The Book of Methods: Selected Writings on the Cut Up by William S. Burroughs and Brion Gysin

Brion Gysin, “The Book of Methods”, circa 1962, Musée d’Art Moderne, Ville de Paris

I’ve been working with my friend Davis Schneiderman for a number of years on a new edition of William Burroughs and Brion Gysin’s writings on the cut up. Later this year, University of Minnesota Press will publish the fruits of that research — encompassing a new edition of their classic text on the topic, The Third Mind, which will be a facsimile of the mythical unpublished 1970 Grove Press edition of that text, together with a companion volume called The Book of Methods, which will collect various key writings and statements from Burroughs and Gysin on the cut up, made over the course of their decades working together, including many hitherto unpublished texts. We will offer, for the first time, a comprehensive and chronological overview of Burroughs and Gysin’s writings on the cut up.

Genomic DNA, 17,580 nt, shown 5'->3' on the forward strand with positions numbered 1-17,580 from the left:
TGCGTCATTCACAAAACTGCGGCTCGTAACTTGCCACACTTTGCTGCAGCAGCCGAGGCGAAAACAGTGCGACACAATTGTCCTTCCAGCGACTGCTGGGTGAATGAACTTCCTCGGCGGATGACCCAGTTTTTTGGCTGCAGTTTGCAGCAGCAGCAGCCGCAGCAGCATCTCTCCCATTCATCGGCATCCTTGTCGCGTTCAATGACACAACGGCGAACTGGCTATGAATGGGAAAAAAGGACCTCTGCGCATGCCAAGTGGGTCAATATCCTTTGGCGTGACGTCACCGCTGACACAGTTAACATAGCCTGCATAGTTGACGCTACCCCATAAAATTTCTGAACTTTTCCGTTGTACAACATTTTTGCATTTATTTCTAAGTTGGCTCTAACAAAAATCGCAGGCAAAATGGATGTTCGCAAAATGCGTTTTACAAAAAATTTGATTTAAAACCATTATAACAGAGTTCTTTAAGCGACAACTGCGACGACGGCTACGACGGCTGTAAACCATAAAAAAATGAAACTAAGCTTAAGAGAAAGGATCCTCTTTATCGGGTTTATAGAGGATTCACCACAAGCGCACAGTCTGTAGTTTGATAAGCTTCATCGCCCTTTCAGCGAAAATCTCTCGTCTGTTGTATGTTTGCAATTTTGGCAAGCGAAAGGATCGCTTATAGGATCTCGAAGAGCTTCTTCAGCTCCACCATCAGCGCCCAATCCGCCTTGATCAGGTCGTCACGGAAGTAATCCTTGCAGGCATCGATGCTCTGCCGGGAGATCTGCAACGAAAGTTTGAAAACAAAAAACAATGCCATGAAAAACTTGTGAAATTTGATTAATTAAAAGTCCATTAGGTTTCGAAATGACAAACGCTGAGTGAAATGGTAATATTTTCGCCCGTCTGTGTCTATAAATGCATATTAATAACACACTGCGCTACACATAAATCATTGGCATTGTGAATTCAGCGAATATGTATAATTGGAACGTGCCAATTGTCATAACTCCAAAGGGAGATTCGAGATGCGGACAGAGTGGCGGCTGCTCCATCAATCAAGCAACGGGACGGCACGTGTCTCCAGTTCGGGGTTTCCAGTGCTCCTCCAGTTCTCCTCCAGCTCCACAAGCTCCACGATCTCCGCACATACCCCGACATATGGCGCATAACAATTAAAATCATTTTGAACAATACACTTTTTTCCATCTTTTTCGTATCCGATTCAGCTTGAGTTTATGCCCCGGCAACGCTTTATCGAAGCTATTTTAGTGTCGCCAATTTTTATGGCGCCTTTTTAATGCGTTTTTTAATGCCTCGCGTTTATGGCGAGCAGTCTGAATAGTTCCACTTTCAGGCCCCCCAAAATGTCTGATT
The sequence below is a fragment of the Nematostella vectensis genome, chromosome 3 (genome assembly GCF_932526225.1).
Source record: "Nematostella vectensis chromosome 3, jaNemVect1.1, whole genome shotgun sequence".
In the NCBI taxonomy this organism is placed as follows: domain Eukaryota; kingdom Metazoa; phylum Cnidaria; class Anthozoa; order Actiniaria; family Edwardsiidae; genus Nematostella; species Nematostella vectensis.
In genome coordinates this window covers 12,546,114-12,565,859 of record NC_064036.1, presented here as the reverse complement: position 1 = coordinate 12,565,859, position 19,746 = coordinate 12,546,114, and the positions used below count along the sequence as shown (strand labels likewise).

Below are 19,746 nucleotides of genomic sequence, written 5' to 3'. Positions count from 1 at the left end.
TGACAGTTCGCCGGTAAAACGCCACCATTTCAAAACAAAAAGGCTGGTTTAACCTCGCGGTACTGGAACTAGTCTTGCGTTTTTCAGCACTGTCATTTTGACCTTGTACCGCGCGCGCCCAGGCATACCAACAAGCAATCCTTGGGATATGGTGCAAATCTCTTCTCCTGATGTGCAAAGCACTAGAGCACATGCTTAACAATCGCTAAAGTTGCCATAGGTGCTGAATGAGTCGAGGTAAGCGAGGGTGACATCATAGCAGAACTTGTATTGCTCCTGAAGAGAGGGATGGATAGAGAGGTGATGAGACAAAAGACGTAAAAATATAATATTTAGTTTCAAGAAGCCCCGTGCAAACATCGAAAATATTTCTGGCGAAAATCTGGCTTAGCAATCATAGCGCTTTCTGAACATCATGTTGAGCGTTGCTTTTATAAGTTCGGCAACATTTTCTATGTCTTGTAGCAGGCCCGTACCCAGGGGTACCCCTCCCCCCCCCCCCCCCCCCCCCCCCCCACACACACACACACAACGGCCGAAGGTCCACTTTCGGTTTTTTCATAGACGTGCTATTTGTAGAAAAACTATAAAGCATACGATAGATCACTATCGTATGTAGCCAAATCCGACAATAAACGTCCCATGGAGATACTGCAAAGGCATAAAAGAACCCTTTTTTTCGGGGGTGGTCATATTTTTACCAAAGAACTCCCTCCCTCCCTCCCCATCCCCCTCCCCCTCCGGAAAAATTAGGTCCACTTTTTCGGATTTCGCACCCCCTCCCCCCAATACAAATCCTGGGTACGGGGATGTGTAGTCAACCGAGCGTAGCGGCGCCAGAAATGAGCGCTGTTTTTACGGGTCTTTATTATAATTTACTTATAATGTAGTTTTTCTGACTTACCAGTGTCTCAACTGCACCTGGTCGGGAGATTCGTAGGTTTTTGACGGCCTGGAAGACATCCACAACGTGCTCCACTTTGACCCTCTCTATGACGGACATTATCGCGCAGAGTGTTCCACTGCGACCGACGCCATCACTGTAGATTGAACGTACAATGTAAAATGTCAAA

The Third Mind, by William S. Burroughs and Brion Gysin, is a strange and enigmatic book. Long out of print after a single American edition in 1978, this eclectic offering of instructions for a material revolution has had a lasting influence on everything from punk and cyberpunk to appropriation art, new media theory and conceptual literature. The Third Mind continues to have new things to say to a generation of artists and thinkers who not only use cut-ups and fold-ins, cut-and-paste, collage and montage practices just as earlier writers used “plot” and “character,” but who also—in the present—deploy strategies from The Third Mind as a way to reveal the ubiquity of practices of collage and cut up in mainstream digital culture. Indeed, arguably we live in a moment where the cut up has triumphed — but unconsciously so, in our fragmented attention spans, our cynicism concerning the mediation of truth, and the ease with which text and image are converted to data and back again.